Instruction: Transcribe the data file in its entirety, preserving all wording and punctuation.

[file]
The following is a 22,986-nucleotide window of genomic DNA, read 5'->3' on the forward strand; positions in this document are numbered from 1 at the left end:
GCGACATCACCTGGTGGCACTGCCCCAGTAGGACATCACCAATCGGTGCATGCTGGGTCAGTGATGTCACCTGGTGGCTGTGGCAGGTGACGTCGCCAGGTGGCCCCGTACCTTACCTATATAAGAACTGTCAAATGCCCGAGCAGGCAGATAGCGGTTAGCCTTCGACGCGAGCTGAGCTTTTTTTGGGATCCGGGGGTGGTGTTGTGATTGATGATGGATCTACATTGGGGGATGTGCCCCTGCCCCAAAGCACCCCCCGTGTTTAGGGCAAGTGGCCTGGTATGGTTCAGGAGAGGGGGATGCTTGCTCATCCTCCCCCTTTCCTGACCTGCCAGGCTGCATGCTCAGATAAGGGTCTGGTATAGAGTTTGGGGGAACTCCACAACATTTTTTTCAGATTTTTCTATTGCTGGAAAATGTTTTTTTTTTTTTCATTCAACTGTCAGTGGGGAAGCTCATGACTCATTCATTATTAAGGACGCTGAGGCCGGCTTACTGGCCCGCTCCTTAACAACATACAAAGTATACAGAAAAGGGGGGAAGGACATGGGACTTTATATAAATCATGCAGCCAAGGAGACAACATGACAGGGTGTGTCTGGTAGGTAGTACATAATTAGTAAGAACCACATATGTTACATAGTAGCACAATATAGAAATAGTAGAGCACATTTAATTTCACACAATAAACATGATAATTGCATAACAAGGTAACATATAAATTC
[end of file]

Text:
The following is a 22,986-nucleotide window of genomic DNA, read 5'->3' on the forward strand; positions in this document are numbered from 1 at the left end:
GCGACATCACCTGGTGGCACTGCCCCAGTAGGACATCACCAATCGGTGCATGCTGGGTCAGTGATGTCACCTGGTGGCTGTGGCAGGTGACGTCGCCAGGTGGCCCCGTACCTTACCTATATAAGAACTGTCAAATGCCCGAGCAGGCAGATAGCGGTTAGCCTTCGACGCGAGCTGAGCTTTTTTTGGGATCCGGGGGTGGTGTTGTGATTGATGATGGATCTACATTGGGGGATGTGCCCCTGCCCCAAAGCACCCCCCGTGTTTAGGGCAAGTGGCCTGGTATGGTTCAGGAGAGGGGGATGCTTGCTCATCCTCCCCCTTTCCTGACCTGCCAGGCTGCATGCTCAGATAAGGGTCTGGTATAGAGTTTGGGGGAACTCCACAACATTTTTTTCAGATTTTTCTATTGCTGGAAAATGTTTTTTTTTTTTTCATTCAACTGTCAGTGGGGAAGCTCATGACTCATTCATTATTAAGGACGCTGAGGCCGGCTTACTGGCCCGCTCCTTAACAACATACAAAGTATACAGAAAAGGGGGGAAGGACATGGGACTTTATATAAATCATGCAGCCAAGGAGACAACATGACAGGGTGTGTCTGGTAGGTAGTACATAATTAGTAAGAACCACATATGTTACATAGTAGCACAATATAGAAATAGTAGAGCACATTTAATTTCACACAATAAACATGATAATTGCATAACAAGGTAACATATAAATTC